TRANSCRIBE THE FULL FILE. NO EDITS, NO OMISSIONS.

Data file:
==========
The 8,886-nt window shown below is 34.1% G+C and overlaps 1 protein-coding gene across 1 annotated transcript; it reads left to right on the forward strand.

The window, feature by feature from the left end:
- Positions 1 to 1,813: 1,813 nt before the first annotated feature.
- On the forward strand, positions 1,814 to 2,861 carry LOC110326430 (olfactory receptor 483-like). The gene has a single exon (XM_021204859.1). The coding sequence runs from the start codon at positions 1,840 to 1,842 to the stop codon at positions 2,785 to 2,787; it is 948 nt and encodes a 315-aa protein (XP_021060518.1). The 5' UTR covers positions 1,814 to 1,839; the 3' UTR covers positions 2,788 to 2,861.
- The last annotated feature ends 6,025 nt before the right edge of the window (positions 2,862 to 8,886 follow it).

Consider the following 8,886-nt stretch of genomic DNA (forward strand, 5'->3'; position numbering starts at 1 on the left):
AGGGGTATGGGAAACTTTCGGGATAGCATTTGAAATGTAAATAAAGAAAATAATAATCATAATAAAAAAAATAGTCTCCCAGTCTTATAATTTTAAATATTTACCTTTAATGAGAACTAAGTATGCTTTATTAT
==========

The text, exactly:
The 8,886-nt window shown below is 34.1% G+C and overlaps 1 protein-coding gene across 1 annotated transcript; it reads left to right on the forward strand.

The window, feature by feature from the left end:
- Positions 1 to 1,813: 1,813 nt before the first annotated feature.
- On the forward strand, positions 1,814 to 2,861 carry LOC110326430 (olfactory receptor 483-like). The gene has a single exon (XM_021204859.1). The coding sequence runs from the start codon at positions 1,840 to 1,842 to the stop codon at positions 2,785 to 2,787; it is 948 nt and encodes a 315-aa protein (XP_021060518.1). The 5' UTR covers positions 1,814 to 1,839; the 3' UTR covers positions 2,788 to 2,861.
- The last annotated feature ends 6,025 nt before the right edge of the window (positions 2,862 to 8,886 follow it).

Consider the following 8,886-nt stretch of genomic DNA (forward strand, 5'->3'; position numbering starts at 1 on the left):
AGGGGTATGGGAAACTTTCGGGATAGCATTTGAAATGTAAATAAAGAAAATAATAATCATAATAAAAAAAATAGTCTCCCAGTCTTATAATTTTAAATATTTACCTTTAATGAGAACTAAGTATGCTTTATTAT